Academic journal article The Review of Metaphysics

Monist: October 2009, Vol. 92, No. 4

Academic journal article The Review of Metaphysics

Monist: October 2009, Vol. 92, No. 4

Article excerpt

Forgiveness: An Introduction, LEO ZAIBERT

Blame Versus Forgiveness, JOHN KEKES

Anger, Faith, and Forgiveness, ANDREA C. WESTLUND

Recent philosophical literature on forgiveness has, with a few exceptions, converged on the view that to forgive is to overcome resentment for moral reasons. In this literature, it is typically taken for granted that overcoming resentment is a necessary condition for forgiveness. This view is sometimes mistakenly attributed to Joseph Butler. In fact, Butler argues that to forgive is to avoid abuses of resentment and to respond to an offender just as any unprejudiced "good men" would respond. The forgiving person need not eliminate all resentment but, rather, must not allow an excess or perversion of resentment to drive out all goodwill toward the offender. This paper offers a reconstruction of Butler's model in "fideistic" terms, arguing that forgiveness is best understood as expressing moral faith in an offender, and that the psychological state of one who forgives may include a morally constructive tension between resentment and goodwilL--Correspondence to: westlund@uwm.edu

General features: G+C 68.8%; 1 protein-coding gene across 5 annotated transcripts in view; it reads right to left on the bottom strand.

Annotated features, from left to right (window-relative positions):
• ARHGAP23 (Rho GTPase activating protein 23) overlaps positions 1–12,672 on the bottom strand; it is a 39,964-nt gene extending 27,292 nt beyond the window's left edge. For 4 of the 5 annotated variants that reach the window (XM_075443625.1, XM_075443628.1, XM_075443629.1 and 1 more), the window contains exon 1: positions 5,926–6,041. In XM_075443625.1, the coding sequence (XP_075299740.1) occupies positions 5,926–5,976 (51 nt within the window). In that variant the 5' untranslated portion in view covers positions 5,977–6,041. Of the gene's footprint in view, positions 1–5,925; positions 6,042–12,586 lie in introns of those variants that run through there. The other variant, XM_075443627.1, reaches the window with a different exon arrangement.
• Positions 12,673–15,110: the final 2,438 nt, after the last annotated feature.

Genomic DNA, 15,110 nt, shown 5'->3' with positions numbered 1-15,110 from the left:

A Little Treatise of Forgiveness and Human Nature, INGVAR JOHANSSON

The "paradox of forgiveness" says: to forgive is to forgive a person for a particular culpable wrongdoing, but if the wrongdoing is culpable there is no reason to forgive him/her for it. …

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